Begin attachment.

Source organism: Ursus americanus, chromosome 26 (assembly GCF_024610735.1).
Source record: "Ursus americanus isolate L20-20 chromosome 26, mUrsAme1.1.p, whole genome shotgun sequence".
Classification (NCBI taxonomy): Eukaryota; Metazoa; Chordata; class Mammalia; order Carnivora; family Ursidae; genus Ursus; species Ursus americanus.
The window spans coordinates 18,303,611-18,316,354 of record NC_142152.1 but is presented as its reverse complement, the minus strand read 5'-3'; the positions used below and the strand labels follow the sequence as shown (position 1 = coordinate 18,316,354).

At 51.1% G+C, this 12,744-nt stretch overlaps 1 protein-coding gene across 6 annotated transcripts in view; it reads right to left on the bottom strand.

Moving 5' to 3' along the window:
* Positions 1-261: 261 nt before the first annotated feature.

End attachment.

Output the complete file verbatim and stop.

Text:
Source organism: Ursus americanus, chromosome 26 (assembly GCF_024610735.1).
Source record: "Ursus americanus isolate L20-20 chromosome 26, mUrsAme1.1.p, whole genome shotgun sequence".
Classification (NCBI taxonomy): Eukaryota; Metazoa; Chordata; class Mammalia; order Carnivora; family Ursidae; genus Ursus; species Ursus americanus.
The window spans coordinates 18,303,611-18,316,354 of record NC_142152.1 but is presented as its reverse complement, the minus strand read 5'-3'; the positions used below and the strand labels follow the sequence as shown (position 1 = coordinate 18,316,354).

At 51.1% G+C, this 12,744-nt stretch overlaps 1 protein-coding gene across 6 annotated transcripts in view; it reads right to left on the bottom strand.

Moving 5' to 3' along the window:
* Positions 1-261: 261 nt before the first annotated feature.